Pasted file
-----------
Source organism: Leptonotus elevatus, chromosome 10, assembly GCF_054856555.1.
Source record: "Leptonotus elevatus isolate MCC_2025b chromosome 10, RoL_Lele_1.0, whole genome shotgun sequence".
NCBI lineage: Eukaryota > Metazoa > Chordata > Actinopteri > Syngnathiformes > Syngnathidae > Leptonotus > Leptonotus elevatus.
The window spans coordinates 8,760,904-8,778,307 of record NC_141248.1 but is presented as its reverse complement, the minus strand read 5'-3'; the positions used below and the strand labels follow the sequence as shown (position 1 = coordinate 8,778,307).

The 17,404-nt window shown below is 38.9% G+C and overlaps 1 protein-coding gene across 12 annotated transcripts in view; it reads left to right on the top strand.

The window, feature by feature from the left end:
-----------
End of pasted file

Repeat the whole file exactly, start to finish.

Source organism: Leptonotus elevatus, chromosome 10, assembly GCF_054856555.1.
Source record: "Leptonotus elevatus isolate MCC_2025b chromosome 10, RoL_Lele_1.0, whole genome shotgun sequence".
NCBI lineage: Eukaryota > Metazoa > Chordata > Actinopteri > Syngnathiformes > Syngnathidae > Leptonotus > Leptonotus elevatus.
The window spans coordinates 8,760,904-8,778,307 of record NC_141248.1 but is presented as its reverse complement, the minus strand read 5'-3'; the positions used below and the strand labels follow the sequence as shown (position 1 = coordinate 8,778,307).

The 17,404-nt window shown below is 38.9% G+C and overlaps 1 protein-coding gene across 12 annotated transcripts in view; it reads left to right on the top strand.

The window, feature by feature from the left end: